The project was also the first to come under the Commonwealth Environmental Protection (Impact of Proposals) Act, necessitating the drafting of the first Environmental Impact Statement under the terms of the Act.
An essential component of the project put forward for approval, was a sophisticated water treatment plant required because this terminal city water supply reservoir would collect water running off a partially occupied catchment.
From the multiple level dry outlet tower, the water passes through the plug in the construction river diversion tunnel to a pumping station one kilometre downstream of the dam. Details of the pumps are:
|Type:||single stage, centrifugal 800 Kw.|
|Number:||currently four(later to seven).|
|Operating Head:||79 metres.|
|Pump Supply Contract:||all Pumps Pty Ltd(Pumps were made in USSR)|
The Googong Water Treatment Plant was designed to safeguard the quality of water supply for a wide range of raw water conditions. The treatment process adopted comprises coagulation by liquid alum and a cationic polymer coagulant aid, flocculation, sedimentation, filtration, pH adjustment and stabilisation with lime, recarbonation and fluoridation by sodium silica fluoride. Filters have dual media beds of sand and activated carbon which also adsorbs taste and odour-causing compounds. A non-ionic polymer is used as a filter aid. In addition special treatment processes are required occasionally to deal with excessive colour and abnormally high manganese content. Auxiliary liquid and dry chemical feeding systems can feed chemicals such as hydrochloric or sulphuric acid, sodium hydroxide, iron salts and potassium permanganate.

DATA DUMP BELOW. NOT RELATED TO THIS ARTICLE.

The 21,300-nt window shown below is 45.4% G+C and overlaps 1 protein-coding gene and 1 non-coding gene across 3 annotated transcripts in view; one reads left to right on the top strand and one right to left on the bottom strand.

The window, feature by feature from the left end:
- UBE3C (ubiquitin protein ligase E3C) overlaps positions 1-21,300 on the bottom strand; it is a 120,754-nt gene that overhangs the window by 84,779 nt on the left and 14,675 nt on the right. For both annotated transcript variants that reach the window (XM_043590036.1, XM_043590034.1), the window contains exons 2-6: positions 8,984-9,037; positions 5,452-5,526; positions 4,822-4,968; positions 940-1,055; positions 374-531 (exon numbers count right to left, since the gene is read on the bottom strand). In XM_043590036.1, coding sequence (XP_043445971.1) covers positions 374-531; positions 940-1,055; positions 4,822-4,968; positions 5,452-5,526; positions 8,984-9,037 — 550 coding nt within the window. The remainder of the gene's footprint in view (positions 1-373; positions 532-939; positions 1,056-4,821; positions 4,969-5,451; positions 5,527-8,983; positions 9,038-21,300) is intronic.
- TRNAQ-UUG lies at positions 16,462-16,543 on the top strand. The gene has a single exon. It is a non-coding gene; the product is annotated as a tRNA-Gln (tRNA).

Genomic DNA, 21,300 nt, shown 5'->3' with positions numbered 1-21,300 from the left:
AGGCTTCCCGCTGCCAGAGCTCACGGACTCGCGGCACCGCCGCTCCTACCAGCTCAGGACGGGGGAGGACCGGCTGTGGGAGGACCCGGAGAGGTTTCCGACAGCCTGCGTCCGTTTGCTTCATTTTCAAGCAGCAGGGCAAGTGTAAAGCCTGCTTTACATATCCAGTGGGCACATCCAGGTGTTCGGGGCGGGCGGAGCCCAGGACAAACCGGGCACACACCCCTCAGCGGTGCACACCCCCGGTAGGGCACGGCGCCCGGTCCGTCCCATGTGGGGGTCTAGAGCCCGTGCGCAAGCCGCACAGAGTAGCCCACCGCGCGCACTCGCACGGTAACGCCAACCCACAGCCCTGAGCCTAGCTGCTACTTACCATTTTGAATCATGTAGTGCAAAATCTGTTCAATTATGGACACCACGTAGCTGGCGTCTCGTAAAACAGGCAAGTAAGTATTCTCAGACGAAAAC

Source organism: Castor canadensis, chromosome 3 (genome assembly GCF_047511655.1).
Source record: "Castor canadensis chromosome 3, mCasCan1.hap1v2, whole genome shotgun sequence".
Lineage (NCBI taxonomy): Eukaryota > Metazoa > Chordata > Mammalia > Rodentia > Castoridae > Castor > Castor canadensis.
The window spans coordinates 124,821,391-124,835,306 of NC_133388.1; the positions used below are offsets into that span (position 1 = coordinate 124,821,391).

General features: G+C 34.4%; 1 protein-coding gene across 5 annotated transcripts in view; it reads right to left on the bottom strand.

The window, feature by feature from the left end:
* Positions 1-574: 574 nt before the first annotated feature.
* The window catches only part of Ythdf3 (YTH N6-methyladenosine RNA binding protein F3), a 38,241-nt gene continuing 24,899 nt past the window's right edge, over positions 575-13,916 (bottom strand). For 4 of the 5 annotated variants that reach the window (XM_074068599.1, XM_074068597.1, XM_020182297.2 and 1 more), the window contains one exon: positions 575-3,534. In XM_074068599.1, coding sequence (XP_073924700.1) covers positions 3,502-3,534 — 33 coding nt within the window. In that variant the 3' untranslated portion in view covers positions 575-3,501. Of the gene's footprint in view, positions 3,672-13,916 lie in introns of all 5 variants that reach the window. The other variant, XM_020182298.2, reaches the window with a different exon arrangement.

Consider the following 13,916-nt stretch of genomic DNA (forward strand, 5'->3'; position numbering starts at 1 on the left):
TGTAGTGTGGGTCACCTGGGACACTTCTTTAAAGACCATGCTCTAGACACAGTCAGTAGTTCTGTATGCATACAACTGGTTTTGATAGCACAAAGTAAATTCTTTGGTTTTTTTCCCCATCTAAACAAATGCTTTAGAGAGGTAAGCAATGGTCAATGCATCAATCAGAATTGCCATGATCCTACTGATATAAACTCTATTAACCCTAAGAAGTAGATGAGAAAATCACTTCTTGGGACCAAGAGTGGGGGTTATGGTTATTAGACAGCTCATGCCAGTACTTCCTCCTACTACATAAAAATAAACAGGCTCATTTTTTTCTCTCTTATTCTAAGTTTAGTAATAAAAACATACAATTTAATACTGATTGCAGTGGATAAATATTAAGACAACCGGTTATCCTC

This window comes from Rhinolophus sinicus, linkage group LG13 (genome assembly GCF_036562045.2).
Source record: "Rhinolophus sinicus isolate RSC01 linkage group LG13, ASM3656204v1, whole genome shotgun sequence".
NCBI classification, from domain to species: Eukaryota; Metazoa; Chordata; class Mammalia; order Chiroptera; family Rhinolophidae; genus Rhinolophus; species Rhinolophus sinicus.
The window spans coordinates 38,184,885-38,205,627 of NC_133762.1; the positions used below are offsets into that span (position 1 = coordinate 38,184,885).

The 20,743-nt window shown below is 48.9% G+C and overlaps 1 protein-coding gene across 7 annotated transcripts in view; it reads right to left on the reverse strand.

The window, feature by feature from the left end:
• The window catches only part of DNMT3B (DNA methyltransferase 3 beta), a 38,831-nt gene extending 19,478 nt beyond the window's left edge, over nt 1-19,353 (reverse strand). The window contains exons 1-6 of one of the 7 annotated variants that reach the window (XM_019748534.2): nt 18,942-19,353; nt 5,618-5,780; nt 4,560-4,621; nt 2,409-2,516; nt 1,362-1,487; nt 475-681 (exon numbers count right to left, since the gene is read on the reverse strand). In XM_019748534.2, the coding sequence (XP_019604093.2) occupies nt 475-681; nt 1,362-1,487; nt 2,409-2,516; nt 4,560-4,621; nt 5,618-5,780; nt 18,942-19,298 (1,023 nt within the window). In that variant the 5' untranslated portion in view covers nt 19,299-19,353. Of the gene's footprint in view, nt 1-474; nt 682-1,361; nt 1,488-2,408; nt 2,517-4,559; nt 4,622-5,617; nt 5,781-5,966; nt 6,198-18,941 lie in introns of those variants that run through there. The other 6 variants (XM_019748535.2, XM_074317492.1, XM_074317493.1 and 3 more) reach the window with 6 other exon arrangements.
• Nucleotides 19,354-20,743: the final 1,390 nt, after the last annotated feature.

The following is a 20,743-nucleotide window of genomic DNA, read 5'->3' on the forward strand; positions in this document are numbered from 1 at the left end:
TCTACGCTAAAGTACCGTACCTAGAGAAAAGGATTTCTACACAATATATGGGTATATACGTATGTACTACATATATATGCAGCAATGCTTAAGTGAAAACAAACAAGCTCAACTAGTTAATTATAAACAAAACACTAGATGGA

The first stage of the plant was completed in 1978, with an installed capacity of 180 Ml/d. The plant was designed by the Department of Construction in association with Caldwell Engineers, and was constructed by John Holland.
From the treatment plant, water is conveyed 26 km to Campbell reservoir by a pipeline varying in outside diameter from 1050 mm to 1800 mm. Branch mains convey some water also to Mugga and Red Hill Reservoirs.
The work was put into service at the end of 1978.
The first four reservoirs constructed were at Mt Stromlo (1914), Upper Red Hill (1914), Russell (1926) and Black Mountain (1933), all of which were rectangular in shape and unroofed. After these followed Lower Red Hill (1939) and Ainslie (1940). These were circular and of the old conventional design in reinforced concrete.
The first prestressed reservoir was built at Narrabundah in 1959 (18.2 megalitres). This was followed by many more of similar design and capacity. Larger reservoirs to the order of 45 and up to 68 megalitres were generally rectangular, of cut and fill construction with concrete lining.
Canberra now has 42 reservoirs located as inconspicuously as possible on hills and saddles throughout the metropolitan area.
In the early 1960s, the NCDC and the Department of Works agreed to implement the policy that treated water should not be exposed to daylight until it emerged from the consumer’s tap. Hence all existing and subsequently constructed service reservoirs were roofed.
With the exception of the 450 mm diameter unlined cast iron water main built in 1915 from Cotter Pumping Station to Mt Stromlo (and cement lined in situ in 1967) all mains in Canberra are built with welded steel, cement lined pipes.
A zoning system of up to three zones avoids excessive pressures in low areas and insufficient pressure in high areas.
In addition to distributing water to all the urban areas of Canberra, the system also supplies water to Queanbeyan (as from 1925), Oaks Estate (as from 1938) and Hall (as from 1967).